Exhibition statues

Exhibition: One Percent by Agata Nowak


One Percent’ is an exhibition that draws attention to human rights and homelessness and the basic human need to be seen as an individual. 


Agata Nowak is a London-based multidisciplinary artist and ceramicist, who’s work responds to social and political issues, addressing issues of injustice and discrimination.  

Human touch, being held, being seen, these come into focus especially for individuals experiencing homelessness. In Agata’s piece ‘One Percent(2021)’, 3200 carefully hand-made porcelain round pieces, represent individuals experiencing homelessness in the UK. 


Held in the hand, formed and moulded, imprinted with the marks of human touch, her hand-made ceramic pieces draw attention to invisible groups, exploring the importance of human connection and its relationship to survival.  Simple, earth based material brings forms to life, making the invisible visible. 

At a point of mid-winter and in the context of recent statements from the former Home Secretary seeking to focus on homelessness and rough sleeping as a ‘public nuisance’ or a ‘lifestyle choice’, this work quietly calls for a re-focussing of this dehumanising lens.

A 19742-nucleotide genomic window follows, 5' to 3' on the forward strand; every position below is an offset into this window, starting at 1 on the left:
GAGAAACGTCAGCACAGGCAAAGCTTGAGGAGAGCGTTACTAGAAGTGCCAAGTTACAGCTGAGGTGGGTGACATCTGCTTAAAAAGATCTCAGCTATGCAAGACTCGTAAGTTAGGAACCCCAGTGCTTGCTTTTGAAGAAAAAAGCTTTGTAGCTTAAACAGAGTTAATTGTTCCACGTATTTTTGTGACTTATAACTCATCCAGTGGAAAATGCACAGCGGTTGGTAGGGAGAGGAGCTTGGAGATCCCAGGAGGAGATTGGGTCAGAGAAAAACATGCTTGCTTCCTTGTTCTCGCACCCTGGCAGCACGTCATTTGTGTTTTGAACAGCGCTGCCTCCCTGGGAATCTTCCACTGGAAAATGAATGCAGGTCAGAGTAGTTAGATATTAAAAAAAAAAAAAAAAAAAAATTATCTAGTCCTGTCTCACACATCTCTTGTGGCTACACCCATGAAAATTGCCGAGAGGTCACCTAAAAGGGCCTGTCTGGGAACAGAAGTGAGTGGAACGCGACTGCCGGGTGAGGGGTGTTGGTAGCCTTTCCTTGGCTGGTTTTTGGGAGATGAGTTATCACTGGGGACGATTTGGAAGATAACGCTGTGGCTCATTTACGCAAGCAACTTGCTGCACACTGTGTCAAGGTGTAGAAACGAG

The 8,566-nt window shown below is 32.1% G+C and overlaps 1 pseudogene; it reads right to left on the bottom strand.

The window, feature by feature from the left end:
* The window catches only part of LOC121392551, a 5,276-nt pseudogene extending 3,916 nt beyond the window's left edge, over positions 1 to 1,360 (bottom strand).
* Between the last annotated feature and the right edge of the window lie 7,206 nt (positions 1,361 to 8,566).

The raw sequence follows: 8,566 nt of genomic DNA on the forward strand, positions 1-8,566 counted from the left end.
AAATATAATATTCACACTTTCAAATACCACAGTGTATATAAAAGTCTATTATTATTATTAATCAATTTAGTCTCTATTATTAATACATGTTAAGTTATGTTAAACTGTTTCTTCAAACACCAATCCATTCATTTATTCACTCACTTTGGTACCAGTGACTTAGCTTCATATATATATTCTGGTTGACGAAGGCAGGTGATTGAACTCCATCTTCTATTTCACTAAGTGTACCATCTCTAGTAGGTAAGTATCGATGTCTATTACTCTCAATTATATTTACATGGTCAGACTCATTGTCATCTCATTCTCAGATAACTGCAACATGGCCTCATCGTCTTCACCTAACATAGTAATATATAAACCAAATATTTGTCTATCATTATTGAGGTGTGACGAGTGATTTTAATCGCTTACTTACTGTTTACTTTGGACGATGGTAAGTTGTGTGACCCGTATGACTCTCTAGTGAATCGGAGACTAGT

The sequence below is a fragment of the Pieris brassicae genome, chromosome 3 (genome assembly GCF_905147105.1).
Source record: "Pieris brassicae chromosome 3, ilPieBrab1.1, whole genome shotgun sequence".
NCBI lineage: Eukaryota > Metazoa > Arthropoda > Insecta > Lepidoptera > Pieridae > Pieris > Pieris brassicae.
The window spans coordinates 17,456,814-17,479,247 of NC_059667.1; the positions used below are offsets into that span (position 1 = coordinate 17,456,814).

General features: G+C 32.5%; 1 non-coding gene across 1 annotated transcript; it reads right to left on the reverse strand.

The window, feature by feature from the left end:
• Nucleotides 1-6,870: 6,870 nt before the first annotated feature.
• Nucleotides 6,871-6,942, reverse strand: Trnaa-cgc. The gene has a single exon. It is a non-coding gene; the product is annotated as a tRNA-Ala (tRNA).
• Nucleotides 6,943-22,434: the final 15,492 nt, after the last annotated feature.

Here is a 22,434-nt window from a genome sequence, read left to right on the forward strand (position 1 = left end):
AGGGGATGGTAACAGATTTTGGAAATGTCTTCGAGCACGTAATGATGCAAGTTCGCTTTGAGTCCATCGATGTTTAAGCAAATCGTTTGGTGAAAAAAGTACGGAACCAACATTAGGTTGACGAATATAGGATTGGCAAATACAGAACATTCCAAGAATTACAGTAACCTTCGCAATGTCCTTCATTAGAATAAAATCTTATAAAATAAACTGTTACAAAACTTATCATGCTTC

‘Its quite simple, this could happen to any one of us more quickly than we realise.’ says Agata, ’If we don’t resist this slide into ‘othering’, we run the danger of losing sight of the homeless as people, of their humanity, seeing them as individuals.’ 


Agata often works together with vulnerable groups, creating a context for social connection and human interaction.  Her piece ‘Ceramic Garden’, a collectively created ceramic work, brought ‘real joy’ to over 223 participants, rediscovering how to work with their hands.

Human and physical warmth are key to survival for everyone, particularly the homeless. Those that disappear stay invisible until they are seen, heard, counted, given shelter, supported back into social contact.


In its small acts of resistance, this exhibition calls for a strengthening of a culture of empathy, of connection and kindness in the context of the very real day-to-day hardships, with increasing costs and precarious living conditions, many are now facing.


The exhibition is open to public and can be visited free of charge from Monday to Friday, between 8:30am and 6pm at The Foundry. Please see our 'Visit' page for how to find us.